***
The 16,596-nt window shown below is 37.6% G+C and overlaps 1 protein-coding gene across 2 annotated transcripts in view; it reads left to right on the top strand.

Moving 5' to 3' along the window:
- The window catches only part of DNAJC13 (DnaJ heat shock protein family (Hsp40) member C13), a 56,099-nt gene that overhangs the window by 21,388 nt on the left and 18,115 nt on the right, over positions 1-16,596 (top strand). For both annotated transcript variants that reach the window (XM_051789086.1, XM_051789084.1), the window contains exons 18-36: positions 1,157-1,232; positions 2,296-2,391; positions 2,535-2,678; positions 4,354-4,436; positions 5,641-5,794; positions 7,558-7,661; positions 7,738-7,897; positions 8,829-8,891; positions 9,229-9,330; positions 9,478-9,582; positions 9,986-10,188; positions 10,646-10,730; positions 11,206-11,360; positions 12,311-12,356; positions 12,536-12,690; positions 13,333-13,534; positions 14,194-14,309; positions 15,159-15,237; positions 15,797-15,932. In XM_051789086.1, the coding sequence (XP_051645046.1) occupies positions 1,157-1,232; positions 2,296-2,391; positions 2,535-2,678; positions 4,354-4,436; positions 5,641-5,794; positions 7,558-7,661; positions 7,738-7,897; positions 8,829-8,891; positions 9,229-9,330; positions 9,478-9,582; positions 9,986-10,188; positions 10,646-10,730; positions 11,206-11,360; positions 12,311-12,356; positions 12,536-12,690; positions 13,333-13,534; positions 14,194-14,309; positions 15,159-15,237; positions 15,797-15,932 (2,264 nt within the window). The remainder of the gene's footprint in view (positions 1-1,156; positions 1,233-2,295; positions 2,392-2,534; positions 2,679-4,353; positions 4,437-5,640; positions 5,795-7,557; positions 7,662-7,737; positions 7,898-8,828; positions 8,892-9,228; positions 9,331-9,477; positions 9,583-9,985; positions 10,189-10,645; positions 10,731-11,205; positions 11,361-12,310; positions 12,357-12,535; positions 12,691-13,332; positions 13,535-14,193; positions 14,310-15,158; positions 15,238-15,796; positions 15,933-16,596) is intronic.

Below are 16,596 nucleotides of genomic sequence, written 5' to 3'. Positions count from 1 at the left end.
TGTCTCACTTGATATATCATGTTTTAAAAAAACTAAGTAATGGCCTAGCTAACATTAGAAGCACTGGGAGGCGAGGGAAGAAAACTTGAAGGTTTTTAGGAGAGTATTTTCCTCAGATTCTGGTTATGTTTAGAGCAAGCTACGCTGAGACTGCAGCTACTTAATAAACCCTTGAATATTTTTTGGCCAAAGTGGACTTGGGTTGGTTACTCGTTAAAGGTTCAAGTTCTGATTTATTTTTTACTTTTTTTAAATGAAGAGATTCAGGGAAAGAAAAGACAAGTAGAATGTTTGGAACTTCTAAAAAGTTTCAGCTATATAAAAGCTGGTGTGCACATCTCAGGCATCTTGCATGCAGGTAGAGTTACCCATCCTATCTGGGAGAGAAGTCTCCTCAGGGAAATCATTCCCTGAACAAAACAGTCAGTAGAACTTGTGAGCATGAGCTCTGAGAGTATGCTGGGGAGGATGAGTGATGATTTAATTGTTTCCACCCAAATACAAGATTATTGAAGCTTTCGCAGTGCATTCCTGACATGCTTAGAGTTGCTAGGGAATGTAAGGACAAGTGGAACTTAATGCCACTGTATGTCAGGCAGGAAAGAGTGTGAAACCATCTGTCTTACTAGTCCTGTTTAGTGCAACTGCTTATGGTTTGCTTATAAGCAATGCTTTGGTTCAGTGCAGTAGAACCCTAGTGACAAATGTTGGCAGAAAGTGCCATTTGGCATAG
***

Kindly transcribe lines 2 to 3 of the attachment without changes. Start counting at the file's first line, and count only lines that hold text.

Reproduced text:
Moving 5' to 3' along the window:
- The window catches only part of DNAJC13 (DnaJ heat shock protein family (Hsp40) member C13), a 56,099-nt gene that overhangs the window by 21,388 nt on the left and 18,115 nt on the right, over positions 1-16,596 (top strand). For both annotated transcript variants that reach the window (XM_051789086.1, XM_051789084.1), the window contains exons 18-36: positions 1,157-1,232; positions 2,296-2,391; positions 2,535-2,678; positions 4,354-4,436; positions 5,641-5,794; positions 7,558-7,661; positions 7,738-7,897; positions 8,829-8,891; positions 9,229-9,330; positions 9,478-9,582; positions 9,986-10,188; positions 10,646-10,730; positions 11,206-11,360; positions 12,311-12,356; positions 12,536-12,690; positions 13,333-13,534; positions 14,194-14,309; positions 15,159-15,237; positions 15,797-15,932. In XM_051789086.1, the coding sequence (XP_051645046.1) occupies positions 1,157-1,232; positions 2,296-2,391; positions 2,535-2,678; positions 4,354-4,436; positions 5,641-5,794; positions 7,558-7,661; positions 7,738-7,897; positions 8,829-8,891; positions 9,229-9,330; positions 9,478-9,582; positions 9,986-10,188; positions 10,646-10,730; positions 11,206-11,360; positions 12,311-12,356; positions 12,536-12,690; positions 13,333-13,534; positions 14,194-14,309; positions 15,159-15,237; positions 15,797-15,932 (2,264 nt within the window). The remainder of the gene's footprint in view (positions 1-1,156; positions 1,233-2,295; positions 2,392-2,534; positions 2,679-4,353; positions 4,437-5,640; positions 5,795-7,557; positions 7,662-7,737; positions 7,898-8,828; positions 8,892-9,228; positions 9,331-9,477; positions 9,583-9,985; positions 10,189-10,645; positions 10,731-11,205; positions 11,361-12,310; positions 12,357-12,535; positions 12,691-13,332; positions 13,535-14,193; positions 14,310-15,158; positions 15,238-15,796; positions 15,933-16,596) is intronic.